recurring net losses from operations and used net cash in operating activities.
As of December 31, 2021, the Company had an accumulated deficit of $44,510,922.
These conditions raise substantial doubt about the Company’s ability to continue
as a going concern.

The accompanying financial statements have been prepared in conformity with U.S.
GAAP, which contemplate continuation of the Company as a going concern and the
realization of assets and satisfaction of liabilities in the normal course of
business. The ability of the Company to reach and maintain a successful level of
operations is dependent on the execution of management’s plans, which include
the raising of capital through the debt and/or equity markets, until such time
that funds provided by operations are sufficient to fund working capital
requirements. If the Company were not to continue as a going concern, it would
likely not be able to realize its assets at values comparable to the carrying
value or the fair value estimates reflected in the balances set out in the
preparation of the financial statements.

There can be no assurances that the Company will be successful in attaining a
profitable level of operations or in generating additional cash from the
equity/debt markets or other sources fund its operations. The financial
statements do not include any adjustments relating to the recoverability of
assets and classification of assets and liabilities that might be necessary.
Should the Company not be successful in its business plan or in obtaining the
necessary financing to fund its operations, the Company would need to curtail
certain or all operational activities and/or contemplate the sale of its assets,
if necessary.

Current and Future Impact of COVID-19

The COVID-19 pandemic continues to have a material negative impact on capital
markets. While we continue to incur operating losses, we are currently dependent
on debt or equity financing to fund our operations and execute our business
plan. We believe that the impact on capital markets of COVID-19 may make it more
costly and more difficult for us to access these sources of funding.

SIGNIFICANT ACCOUNTING POLICIES

Our significant accounting policies are disclosed in Note 2 to the accompanying
condensed financial statements and in the notes to our audited financial
statements included in our Annual Report on Form 10-K for the year ended June
30, 2021
. The following is a summary of those accounting policies that involve
significant estimates and judgment of management.



Use of Estimates


The preparation of financial statements in conformity with generally accepted
accounting principles requires management to make estimates and assumptions that
affect the reported amounts of assets and liabilities and disclosure of
contingent assets and liabilities at the date of the financial statements and
the reported amounts of revenue and expenses during the reporting period.
Because of the use of estimates inherent in the financial reporting process,
actual results could differ significantly from those estimates.




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Digital Currencies


Digital currencies consist mainly of Bitcoin, Litecoin, ZCash and Ethereum,
generally received for the Company’s own account as compensation for
cryptocurrency mining services, and other digital currencies purchased for
short-term investment and trading purposes. Given that there is limited
precedent regarding the classification and measurement of cryptocurrencies under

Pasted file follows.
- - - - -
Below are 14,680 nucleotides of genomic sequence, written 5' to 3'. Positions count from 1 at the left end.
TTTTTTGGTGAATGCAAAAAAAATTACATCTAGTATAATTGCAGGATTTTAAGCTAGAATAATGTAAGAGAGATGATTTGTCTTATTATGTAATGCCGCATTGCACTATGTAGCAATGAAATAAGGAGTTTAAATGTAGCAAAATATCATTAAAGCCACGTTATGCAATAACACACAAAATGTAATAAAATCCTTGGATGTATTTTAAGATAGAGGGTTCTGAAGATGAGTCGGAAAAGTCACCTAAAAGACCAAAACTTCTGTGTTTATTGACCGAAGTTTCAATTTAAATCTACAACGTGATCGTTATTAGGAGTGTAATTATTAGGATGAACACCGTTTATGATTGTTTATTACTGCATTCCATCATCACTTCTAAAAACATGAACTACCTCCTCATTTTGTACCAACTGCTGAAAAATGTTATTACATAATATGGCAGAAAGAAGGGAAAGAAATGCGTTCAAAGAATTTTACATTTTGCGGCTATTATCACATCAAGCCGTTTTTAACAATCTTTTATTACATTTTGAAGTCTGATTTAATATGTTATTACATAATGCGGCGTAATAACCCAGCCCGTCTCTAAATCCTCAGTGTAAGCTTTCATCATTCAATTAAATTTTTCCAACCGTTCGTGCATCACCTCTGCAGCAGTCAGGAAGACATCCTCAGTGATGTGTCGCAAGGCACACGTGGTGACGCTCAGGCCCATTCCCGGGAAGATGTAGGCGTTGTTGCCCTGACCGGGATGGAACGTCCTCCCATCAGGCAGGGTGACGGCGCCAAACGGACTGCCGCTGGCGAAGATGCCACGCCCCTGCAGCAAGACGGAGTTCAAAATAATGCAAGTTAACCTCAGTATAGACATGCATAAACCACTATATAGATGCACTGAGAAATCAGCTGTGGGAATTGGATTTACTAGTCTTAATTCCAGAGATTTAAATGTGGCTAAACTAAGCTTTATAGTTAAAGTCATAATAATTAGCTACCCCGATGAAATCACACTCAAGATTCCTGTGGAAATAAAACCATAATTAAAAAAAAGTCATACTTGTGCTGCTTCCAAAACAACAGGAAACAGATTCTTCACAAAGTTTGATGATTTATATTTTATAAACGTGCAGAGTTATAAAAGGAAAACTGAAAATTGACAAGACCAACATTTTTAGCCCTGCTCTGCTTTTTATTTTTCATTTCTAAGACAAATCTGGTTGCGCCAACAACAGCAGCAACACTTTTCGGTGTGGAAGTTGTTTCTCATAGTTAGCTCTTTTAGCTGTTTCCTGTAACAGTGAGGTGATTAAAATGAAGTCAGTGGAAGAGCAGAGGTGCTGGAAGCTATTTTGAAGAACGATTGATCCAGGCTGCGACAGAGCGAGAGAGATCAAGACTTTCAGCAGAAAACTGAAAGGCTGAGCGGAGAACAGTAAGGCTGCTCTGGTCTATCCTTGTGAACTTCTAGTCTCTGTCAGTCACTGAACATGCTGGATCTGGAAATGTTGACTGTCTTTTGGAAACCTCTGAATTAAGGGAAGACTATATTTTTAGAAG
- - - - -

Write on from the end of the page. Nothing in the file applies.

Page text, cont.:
current Generally Accepted Accounting Principles (“GAAP”), the Company has
determined to account for these digital currencies as indefinite-lived
intangible assets in accordance with Accounting Standards Update (“ASU”) No.
350, Intangibles – Goodwill and Other, for the period covered by this report and
in future reports unless and until further guidance is issued by the Financial
Accounting Standards Board
(“FASB”). An intangible asset with an indefinite
useful life is not amortized but assessed for impairment annually, or more
frequently, when events or changes in circumstances occur indicating that it is
more likely than not that the indefinite-lived asset is impaired. Impairment
exists when the carrying amount exceeds its fair value. In testing for
impairment, the Company has the option to first perform a qualitative assessment
to determine whether it is more likely than not than an impairment exists. If it
is determined that it is more likely than not that an impairment exists, a
quantitative impairment test is not necessary. If the Company concludes
otherwise, it is required to perform a quantitative impairment test. To the
extent an impairment loss is recognized, the loss establishes the new cost basis
of the asset. Subsequent reversal of impairment losses is not permitted.
Realized gains or losses on the sale of digital currencies, net of transaction
costs, are included in other income (expense) in the statements of operations.
The Company had realized losses on sale of digital currencies of $189,240 and
$34,277 in the three months ended December 31, 2021 and 2020, respectively and
realized gains on sale of digital currencies of $527,833 and $51,577 in the six
months ended December 31, 2021 and 2020, respectively. Cryptocurrency mining
revenues were $2,076,298 and $135,888 in the three months ended December 31,
2021
and 2020, respectively, and $3,116,369 and $203,225 in the six months ended
December 31, 2021 and 2020, respectively.



Property and Equipment


Property and equipment, consisting primarily of computer and other
cryptocurrency mining equipment (digital transaction verification servers), is
stated at the lower of cost or estimated realizable value and is depreciated
when placed into service using the straight-line method over estimated useful
lives. The Company operates in an emerging industry for which limited data is